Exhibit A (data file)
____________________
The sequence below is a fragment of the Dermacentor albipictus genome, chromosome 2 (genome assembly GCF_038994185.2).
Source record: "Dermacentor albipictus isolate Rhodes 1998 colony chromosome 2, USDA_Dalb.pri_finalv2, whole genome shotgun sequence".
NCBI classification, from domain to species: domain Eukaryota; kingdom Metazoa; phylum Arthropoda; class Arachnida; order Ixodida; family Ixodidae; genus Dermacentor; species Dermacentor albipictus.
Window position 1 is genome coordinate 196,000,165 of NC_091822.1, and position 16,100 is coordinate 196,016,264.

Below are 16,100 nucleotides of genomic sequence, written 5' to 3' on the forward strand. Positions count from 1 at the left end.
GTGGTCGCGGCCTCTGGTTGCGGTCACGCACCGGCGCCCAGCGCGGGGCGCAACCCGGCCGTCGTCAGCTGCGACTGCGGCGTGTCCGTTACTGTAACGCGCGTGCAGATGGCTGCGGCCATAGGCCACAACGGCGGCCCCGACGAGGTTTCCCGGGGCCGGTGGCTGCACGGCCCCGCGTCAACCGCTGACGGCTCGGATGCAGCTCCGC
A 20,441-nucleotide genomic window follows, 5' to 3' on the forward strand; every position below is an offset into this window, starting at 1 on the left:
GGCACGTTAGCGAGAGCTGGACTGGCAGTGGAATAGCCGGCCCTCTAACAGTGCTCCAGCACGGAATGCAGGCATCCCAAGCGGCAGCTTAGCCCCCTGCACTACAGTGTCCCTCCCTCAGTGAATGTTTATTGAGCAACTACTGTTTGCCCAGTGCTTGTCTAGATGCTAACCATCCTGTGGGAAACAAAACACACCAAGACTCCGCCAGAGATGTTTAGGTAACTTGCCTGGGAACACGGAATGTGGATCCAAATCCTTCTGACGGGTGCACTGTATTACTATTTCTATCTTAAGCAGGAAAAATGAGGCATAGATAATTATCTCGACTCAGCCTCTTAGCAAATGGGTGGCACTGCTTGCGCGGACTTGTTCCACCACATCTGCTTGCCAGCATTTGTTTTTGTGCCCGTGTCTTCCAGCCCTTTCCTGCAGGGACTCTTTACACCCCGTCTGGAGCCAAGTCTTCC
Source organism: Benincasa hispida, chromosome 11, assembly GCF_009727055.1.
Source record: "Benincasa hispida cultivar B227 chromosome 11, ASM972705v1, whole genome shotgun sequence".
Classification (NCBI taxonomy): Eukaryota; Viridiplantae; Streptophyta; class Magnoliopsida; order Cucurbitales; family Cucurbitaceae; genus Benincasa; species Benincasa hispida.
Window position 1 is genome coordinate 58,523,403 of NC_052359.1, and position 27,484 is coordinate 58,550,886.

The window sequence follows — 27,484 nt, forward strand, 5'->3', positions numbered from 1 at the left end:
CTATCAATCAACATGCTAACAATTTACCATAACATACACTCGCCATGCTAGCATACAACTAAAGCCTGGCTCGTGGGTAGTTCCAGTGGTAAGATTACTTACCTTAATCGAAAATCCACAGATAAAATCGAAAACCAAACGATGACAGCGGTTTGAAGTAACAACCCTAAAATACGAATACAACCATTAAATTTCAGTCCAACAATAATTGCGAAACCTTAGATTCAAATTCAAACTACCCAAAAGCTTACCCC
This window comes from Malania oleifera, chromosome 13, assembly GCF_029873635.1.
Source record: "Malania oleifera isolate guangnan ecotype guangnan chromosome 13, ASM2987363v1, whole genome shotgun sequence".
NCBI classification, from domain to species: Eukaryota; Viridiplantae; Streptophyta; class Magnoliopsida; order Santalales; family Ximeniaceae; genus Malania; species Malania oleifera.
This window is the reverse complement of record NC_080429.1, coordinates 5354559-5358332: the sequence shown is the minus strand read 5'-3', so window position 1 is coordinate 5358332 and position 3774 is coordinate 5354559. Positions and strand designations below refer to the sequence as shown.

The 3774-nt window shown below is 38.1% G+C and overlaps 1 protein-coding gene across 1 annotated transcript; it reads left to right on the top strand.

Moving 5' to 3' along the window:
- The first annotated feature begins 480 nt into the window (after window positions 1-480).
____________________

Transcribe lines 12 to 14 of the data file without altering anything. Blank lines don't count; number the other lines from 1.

Window position 1 is genome coordinate 58,523,403 of NC_052359.1, and position 27,484 is coordinate 58,550,886.

The window sequence follows — 27,484 nt, forward strand, 5'->3', positions numbered from 1 at the left end:
CTATCAATCAACATGCTAACAATTTACCATAACATACACTCGCCATGCTAGCATACAACTAAAGCCTGGCTCGTGGGTAGTTCCAGTGGTAAGATTACTTACCTTAATCGAAAATCCACAGATAAAATCGAAAACCAAACGATGACAGCGGTTTGAAGTAACAACCCTAAAATACGAATACAACCATTAAATTTCAGTCCAACAATAATTGCGAAACCTTAGATTCAAATTCAAACTACCCAAAAGCTTACCCC